We want to help Aboriginal and Torres Strait Islanders eat more healthily, exercise more, and manage their chronic disease better, to help close the gap.
Indigenous Australians experience a disproportionately high burden of chronic disease compared to other Australians, with an age-adjusted rate of disease and injury burden in Queensland alone two times that of non-Indigenous Queenslanders in 2011.
Non-communicable diseases accounted for 80% of the total disease and injury burden in Indigenous Queenslanders with the leading contributors to the burden being:
- Mental illness (20%)
- Cardiovascular disease (14%)
- Diabetes mellitus (11%)
- Chronic respiratory disease (9%) and
- Cancers (9%).
The three most significant risk factors contributing to this disease burden were high body mass, tobacco consumption and physical inactivity.
Chronic disease management and treatment services continue to be essential given the significant burden of existing chronic disease. However, more attention is now required to be paid to promoting healthy lifestyle choices and to enhancing health literacy to prevent chronic disease developing in this generation, and future generations, of young Indigenous Queenslanders and to stem the increasing demand for more expensive secondary and tertiary care.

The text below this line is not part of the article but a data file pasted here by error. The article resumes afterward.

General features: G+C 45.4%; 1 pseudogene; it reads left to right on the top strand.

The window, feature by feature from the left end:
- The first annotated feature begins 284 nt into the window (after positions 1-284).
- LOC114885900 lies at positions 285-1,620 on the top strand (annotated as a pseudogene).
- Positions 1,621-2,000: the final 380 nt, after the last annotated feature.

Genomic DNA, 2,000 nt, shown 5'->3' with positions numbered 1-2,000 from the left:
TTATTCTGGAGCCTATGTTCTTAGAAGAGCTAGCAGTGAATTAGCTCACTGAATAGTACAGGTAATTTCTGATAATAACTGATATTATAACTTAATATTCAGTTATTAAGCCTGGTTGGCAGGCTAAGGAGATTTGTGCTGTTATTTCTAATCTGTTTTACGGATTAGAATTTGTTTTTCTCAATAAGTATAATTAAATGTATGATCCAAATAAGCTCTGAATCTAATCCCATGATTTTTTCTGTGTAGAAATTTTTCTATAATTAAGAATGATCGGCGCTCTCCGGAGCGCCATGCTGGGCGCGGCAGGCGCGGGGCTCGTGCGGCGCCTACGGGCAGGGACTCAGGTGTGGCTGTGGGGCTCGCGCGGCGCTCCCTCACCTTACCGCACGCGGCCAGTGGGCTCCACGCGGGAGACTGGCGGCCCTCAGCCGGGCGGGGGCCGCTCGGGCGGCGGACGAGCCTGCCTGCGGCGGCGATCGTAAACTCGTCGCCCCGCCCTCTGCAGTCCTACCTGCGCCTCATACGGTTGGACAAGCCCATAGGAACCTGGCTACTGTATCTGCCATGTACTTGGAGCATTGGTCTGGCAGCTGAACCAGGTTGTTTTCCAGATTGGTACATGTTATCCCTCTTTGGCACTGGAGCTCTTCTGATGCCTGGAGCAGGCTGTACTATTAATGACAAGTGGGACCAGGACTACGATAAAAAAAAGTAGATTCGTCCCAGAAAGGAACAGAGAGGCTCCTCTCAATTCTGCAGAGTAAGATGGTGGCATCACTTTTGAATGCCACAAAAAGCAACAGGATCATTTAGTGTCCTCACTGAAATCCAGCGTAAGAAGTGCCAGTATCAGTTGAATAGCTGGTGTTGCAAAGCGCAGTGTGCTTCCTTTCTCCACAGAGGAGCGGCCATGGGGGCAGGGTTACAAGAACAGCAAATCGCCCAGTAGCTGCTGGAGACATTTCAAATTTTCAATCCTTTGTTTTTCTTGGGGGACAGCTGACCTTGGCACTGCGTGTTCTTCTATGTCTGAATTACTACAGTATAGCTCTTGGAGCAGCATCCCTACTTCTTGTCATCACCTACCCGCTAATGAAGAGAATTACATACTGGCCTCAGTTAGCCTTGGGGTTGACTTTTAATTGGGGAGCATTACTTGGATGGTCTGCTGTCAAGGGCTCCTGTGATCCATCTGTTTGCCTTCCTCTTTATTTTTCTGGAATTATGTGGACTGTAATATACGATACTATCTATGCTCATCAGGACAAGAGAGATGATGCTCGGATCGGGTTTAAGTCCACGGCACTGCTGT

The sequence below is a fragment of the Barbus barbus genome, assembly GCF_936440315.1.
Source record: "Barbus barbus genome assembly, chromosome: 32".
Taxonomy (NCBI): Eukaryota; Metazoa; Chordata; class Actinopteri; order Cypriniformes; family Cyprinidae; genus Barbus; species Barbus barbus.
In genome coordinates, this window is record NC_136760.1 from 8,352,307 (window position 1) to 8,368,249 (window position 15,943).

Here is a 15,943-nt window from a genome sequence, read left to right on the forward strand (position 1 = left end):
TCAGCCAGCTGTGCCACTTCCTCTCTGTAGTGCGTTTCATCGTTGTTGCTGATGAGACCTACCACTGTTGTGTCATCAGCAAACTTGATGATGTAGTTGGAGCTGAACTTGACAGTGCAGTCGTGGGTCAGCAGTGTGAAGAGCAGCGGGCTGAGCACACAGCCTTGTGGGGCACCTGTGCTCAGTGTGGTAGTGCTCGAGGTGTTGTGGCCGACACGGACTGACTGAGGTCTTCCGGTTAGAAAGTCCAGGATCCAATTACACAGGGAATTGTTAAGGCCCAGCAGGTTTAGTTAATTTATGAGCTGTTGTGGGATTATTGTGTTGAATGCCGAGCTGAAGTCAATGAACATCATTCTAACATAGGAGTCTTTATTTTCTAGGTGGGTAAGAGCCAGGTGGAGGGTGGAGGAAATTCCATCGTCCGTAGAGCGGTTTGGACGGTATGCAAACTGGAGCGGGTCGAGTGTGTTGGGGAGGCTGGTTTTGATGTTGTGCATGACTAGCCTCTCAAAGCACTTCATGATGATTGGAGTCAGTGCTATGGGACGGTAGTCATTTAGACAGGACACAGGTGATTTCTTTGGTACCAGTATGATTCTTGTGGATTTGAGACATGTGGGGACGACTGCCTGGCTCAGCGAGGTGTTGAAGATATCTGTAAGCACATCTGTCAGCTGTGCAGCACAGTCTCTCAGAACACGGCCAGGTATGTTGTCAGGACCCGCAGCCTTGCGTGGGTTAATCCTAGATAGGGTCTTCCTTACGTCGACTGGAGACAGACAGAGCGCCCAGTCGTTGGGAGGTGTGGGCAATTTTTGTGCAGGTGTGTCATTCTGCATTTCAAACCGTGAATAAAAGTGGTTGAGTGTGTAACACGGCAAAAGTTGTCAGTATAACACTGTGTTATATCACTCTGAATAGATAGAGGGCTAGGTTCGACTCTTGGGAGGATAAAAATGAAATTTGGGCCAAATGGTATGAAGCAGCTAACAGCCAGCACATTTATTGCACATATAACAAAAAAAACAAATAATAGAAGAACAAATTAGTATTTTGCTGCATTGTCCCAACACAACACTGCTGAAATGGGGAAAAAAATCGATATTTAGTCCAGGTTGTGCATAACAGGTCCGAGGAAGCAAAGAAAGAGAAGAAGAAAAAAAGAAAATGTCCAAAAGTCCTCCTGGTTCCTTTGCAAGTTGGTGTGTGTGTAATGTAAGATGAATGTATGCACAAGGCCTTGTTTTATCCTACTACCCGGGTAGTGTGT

As such, Deadly Choices, with the support of the Queensland Government, have developed the Healthy Lifestyle Campaign. This campaign:
- Addresses priorities identified in the Queensland Government’s Making Tracks toward closing the gap in health outcomes for Indigenous Queenslanders by 2033, including the leading contributors to the Indigenous burden of disease and injury in Queensland and
- Contributes to the outcomes of, and complements, the Queensland Government’s mainstream diabetes and chronic disease program Health for Life!
The campaign involves multi-media advertising, community events, an increase in the number of DC Education Programs being run in schools across Queensland, and continued promotion of the need to get an annual health check at a community controlled health service.